Humans have a right to water, but water is also a valuable commodity. If energy and water are too expensive, people lose access, endangering their life, liberty, and economic interests. If the resources are too cheap, society drains the resources and negatively impacts the environment. Solving this conundrum requires a mixture of technical and non-technical solutions to ensure some minimum availability at an affordable price, while also relying on price signals to ensure that use becomes environmentally and economically sustainable.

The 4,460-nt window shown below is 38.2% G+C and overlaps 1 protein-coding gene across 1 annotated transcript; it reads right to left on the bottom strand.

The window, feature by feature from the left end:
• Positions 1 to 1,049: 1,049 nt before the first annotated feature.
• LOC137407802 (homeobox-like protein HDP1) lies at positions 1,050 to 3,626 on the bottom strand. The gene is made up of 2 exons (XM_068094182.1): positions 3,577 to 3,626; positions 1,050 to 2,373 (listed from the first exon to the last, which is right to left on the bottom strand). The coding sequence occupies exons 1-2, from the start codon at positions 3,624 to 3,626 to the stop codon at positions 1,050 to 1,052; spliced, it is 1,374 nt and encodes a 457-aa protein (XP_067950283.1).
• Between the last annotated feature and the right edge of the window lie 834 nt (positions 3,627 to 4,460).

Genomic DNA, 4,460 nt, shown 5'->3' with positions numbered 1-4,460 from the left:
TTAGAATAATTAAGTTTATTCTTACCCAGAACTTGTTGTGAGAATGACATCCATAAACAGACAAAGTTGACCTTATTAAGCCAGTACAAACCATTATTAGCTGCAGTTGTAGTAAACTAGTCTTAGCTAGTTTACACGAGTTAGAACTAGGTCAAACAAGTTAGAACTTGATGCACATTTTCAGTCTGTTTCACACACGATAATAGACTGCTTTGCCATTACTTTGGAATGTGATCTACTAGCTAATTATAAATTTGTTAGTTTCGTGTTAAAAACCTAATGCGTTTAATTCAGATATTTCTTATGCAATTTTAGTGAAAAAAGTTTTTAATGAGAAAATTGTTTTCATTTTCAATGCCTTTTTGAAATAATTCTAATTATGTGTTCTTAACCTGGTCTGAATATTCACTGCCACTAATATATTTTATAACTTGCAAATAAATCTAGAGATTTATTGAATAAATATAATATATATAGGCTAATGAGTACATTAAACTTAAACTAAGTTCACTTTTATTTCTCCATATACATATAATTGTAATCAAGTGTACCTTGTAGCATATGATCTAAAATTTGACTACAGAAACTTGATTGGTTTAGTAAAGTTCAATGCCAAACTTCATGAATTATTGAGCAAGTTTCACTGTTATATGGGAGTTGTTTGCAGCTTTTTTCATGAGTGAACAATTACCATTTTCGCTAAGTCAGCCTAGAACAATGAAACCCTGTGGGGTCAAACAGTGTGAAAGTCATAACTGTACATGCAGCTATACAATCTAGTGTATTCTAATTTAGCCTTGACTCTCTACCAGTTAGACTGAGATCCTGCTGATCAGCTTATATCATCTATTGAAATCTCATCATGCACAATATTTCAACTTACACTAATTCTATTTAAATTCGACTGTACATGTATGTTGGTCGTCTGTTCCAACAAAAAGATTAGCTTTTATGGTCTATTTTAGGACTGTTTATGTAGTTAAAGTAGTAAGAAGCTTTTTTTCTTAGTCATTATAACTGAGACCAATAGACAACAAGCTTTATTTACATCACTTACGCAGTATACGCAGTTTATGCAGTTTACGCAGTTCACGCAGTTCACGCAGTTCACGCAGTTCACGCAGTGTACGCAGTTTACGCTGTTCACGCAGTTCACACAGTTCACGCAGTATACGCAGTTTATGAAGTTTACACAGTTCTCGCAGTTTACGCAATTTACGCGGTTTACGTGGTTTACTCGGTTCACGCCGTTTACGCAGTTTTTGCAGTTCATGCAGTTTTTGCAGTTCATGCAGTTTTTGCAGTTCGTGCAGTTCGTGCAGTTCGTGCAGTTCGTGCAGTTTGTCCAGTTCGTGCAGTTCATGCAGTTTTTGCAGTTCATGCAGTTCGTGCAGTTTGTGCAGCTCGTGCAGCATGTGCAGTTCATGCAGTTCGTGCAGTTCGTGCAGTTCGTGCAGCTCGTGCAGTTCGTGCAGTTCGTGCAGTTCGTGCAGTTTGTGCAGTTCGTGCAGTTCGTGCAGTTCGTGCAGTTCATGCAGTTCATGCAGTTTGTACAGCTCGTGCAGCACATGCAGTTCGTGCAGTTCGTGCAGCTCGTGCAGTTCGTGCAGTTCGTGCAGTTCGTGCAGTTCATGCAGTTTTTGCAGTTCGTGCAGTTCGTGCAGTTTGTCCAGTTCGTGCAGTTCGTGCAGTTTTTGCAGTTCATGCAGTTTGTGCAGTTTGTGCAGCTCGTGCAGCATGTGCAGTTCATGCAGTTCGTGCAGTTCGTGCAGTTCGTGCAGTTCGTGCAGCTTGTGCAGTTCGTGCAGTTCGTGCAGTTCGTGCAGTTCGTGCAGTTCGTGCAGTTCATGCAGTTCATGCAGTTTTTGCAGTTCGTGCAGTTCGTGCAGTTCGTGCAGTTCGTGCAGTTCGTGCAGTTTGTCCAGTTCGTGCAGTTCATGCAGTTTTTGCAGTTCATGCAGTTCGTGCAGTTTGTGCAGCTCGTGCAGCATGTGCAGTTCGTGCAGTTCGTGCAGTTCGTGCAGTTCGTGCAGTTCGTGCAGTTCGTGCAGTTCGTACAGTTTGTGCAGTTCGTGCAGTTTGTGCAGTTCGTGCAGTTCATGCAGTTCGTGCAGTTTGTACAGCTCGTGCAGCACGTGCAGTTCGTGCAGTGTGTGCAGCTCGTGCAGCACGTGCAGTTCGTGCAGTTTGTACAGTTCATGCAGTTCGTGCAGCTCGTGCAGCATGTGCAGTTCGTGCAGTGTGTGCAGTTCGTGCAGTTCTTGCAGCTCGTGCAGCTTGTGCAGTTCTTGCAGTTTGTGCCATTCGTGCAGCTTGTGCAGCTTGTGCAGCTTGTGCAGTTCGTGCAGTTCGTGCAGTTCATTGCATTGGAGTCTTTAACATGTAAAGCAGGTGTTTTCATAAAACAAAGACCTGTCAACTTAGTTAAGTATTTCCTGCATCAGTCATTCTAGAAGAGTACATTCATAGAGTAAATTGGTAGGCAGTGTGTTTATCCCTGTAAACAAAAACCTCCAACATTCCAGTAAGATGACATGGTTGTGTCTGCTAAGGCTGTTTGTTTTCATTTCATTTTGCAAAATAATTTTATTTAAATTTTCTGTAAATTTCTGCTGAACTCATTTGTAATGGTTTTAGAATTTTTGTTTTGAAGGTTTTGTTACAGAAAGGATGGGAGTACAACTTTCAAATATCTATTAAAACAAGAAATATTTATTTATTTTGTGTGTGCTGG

Are energy and water human rights, to which everyone is entitled guaranteed access, or are they commodities whose availability, price, quantity, and quality should be determined by the markets? Can we combine both concepts with some minimum threshold of the human right to water and energy, above which they are commodities? Who owns the water: nature or man? All humans equally, or individuals based on their property? Solving these ethical conundrums is important to achieving widespread resourcefulness in a way that accomplishes many other positive outcomes for society.

Image Credits: N center/

Your browser is out-of-date!

Update your browser to view this website correctly.Update my browser now